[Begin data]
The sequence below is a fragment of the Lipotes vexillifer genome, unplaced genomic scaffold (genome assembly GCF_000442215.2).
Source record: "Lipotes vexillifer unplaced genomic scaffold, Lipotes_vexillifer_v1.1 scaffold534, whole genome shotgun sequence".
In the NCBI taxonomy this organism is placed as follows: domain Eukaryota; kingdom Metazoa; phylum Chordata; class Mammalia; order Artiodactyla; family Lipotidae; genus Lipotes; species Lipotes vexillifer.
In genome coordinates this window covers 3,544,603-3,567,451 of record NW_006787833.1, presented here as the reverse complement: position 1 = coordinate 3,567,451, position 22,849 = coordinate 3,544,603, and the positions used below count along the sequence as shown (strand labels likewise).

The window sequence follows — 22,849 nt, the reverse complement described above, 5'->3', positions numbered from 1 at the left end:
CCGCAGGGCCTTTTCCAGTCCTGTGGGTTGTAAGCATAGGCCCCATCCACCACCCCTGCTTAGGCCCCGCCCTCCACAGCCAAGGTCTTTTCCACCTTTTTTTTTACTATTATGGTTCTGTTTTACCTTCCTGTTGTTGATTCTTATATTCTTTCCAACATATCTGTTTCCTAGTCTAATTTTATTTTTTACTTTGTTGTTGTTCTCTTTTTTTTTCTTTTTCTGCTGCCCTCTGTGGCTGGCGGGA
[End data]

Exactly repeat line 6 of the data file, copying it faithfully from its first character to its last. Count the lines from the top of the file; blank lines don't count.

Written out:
CCGCAGGGCCTTTTCCAGTCCTGTGGGTTGTAAGCATAGGCCCCATCCACCACCCCTGCTTAGGCCCCGCCCTCCACAGCCAAGGTCTTTTCCACCTTTTTTTTTACTATTATGGTTCTGTTTTACCTTCCTGTTGTTGATTCTTATATTCTTTCCAACATATCTGTTTCCTAGTCTAATTTTATTTTTTACTTTGTTGTTGTTCTCTTTTTTTTTCTTTTTCTGCTGCCCTCTGTGGCTGGCGGGA